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How does one find True Knowledge?

Discuss any topics related to metaphysics (the philosophical study of the principles of reality) or epistemology (the philosophical study of knowledge) in this forum.
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RJG
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Re: How does one find True Knowledge?

Post by RJG » April 16th, 2019, 10:37 am

Tamminen wrote:If I believe that my neighbor is planning to kill me, and if we seek justification for my belief…
Stop right here. Firstly I hope you don't mind me pointing out the flaws in your bad logic. Here goes. -- Logical Flaw #1. We don't start with a circle and then go "seeking" for a ring-like shape. The 'ring-like shape' precedes, and is the reason/cause for the "circle". In other words, we experience (see) a ring-like shape first, and then we call it a "circle". Not the other way around! -- the "circle" only exists because of the ring-like shape.

And likewise, we don't start with a belief and then go "seeking" for a justification. The 'justification' precedes, and is the reason/cause for the "belief". In other words, we experience the justification (thought/feeling) first, and then we call it a "belief". Not the other way around! -- the "belief" only exists because of the justification.

Tamminen wrote:...we are not seeking justification for the proposition "I believe my neighbor is planning to kill me", because that proposition is what we started from, but for the proposition "My neighbor is planning to kill me".
But keep in mind, that without the pre-existing 'justification', there could/would be no propositional belief "My neighbor is planning to kill me". It is the justification that leads to the belief, ...not the other way around!

Tamminen wrote:Now if my neighbor is really planning to kill me, my belief may be justified or not depending on my having rational grounds for my belief.
Not so. Logical Flaw #2. Rationality has NOTHING to do with the EXISTENCE of justification. A 'good or bad' justification is STILL a justification. A 'red or green' (good/bad; ripe/not-ripe) apple is STILL an apple.

Tamminen wrote:If my neighbor is not planning to kill me, my belief may still be justified if I have rational grounds for it.
Again, "rationality" has no relevance to (the existence of) "justification". Justifications can be "rational" or "irrational"; perceived as good or perceived as bad.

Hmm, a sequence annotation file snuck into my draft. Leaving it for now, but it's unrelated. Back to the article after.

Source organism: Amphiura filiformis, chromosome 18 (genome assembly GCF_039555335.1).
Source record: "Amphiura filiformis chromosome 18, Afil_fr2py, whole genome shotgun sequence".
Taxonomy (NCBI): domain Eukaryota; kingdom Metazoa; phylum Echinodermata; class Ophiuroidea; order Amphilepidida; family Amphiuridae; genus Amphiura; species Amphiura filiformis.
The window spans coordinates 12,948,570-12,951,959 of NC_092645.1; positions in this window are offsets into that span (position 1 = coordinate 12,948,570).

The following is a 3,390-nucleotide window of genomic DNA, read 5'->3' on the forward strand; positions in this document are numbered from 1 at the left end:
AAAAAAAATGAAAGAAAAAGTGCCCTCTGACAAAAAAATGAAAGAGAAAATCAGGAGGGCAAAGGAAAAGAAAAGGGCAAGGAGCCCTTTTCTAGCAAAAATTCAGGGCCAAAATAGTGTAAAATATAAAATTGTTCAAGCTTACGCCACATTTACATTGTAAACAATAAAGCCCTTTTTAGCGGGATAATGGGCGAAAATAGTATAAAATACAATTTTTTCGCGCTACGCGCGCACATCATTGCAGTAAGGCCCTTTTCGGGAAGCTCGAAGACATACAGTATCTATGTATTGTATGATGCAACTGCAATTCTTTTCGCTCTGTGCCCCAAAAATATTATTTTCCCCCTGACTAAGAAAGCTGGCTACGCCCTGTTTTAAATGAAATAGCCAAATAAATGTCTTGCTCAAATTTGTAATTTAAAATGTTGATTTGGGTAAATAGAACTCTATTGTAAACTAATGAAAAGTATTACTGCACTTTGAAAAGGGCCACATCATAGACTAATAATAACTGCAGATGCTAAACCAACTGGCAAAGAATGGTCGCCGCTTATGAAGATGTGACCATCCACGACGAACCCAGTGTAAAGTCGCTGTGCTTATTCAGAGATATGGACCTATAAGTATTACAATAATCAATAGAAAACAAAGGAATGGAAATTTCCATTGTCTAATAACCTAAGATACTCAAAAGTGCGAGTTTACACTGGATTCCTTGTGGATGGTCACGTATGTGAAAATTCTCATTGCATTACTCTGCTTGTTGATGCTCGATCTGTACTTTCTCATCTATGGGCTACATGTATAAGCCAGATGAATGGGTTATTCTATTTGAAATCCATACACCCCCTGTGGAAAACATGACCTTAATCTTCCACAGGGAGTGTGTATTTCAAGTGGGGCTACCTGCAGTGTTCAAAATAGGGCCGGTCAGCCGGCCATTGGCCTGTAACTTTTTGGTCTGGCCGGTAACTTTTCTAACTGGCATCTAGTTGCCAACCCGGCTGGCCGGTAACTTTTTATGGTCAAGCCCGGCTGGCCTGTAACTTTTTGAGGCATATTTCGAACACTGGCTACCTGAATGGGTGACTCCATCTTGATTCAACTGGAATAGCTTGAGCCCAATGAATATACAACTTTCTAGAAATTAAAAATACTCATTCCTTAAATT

Tamminen wrote:So belief, its justification and its truth are three different things.
Yes. These are 3 different things.

1. ALL Beliefs are considered True and Justified, otherwise it would NOT be called a "Belief".
2. ALL Circles are considered 'Ring-like' and 'Round', otherwise it would NOT be called a "Circle".

1. When a Belief is no longer Justified (or considered True), it is no longer a "Belief".
2. When a Circle is no longer Round (or considered Ring-like), it is no longer a "Circle".

Therefore JTB ("justified true belief") is as non-sensically redundant as "round ringlike circles". Contrary to our indoctrinated brain-washings, JTB is NOT "(true) knowledge", JTB is only redundantly stated (subjective) "belief"; and nothing more!

Tamminen wrote:This is called epistemology.
No offense, but your so-called "epistemology" is logically flawed, 'bad' epistemology.

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Re: How does one find True Knowledge?

Post by Tamminen » April 16th, 2019, 11:46 am

@RJG, I think I almost understand what you are trying to say, but was it Deleuze who said that philosophical discussion is impossible because we speak about different things. So in this case also. I have said what I wanted to say, so have you. No fruitful way to go on, I guess.

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Re: How does one find True Knowledge?

Post by RJG » April 16th, 2019, 2:15 pm

...always a pleasure arguing with you @Tamminen :) , take care good friend.

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Consul
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Re: How does one find True Knowledge?

Post by Consul » April 16th, 2019, 3:24 pm

Belief without objective (evidential) justification is certainly (logically&psychologically) possible, but is belief without subjective (evidential) justification—i.e. without justifiedness-for-me by virtue of my evidence for it—(logically&psychologically) possible too?
The correct answer is YES! For there can be "passional causes" of belief without evidential reasons for it that justify it.

That a believer doesn't have to believe that his belief is (evidentially) justified is demonstrated by what John Bishop calls "doxastic venture—that is, taking faith-beliefs to be true in one's practical reasoning without adequate support from one's total evidence." (Believing by Faith, 2007, p. 101)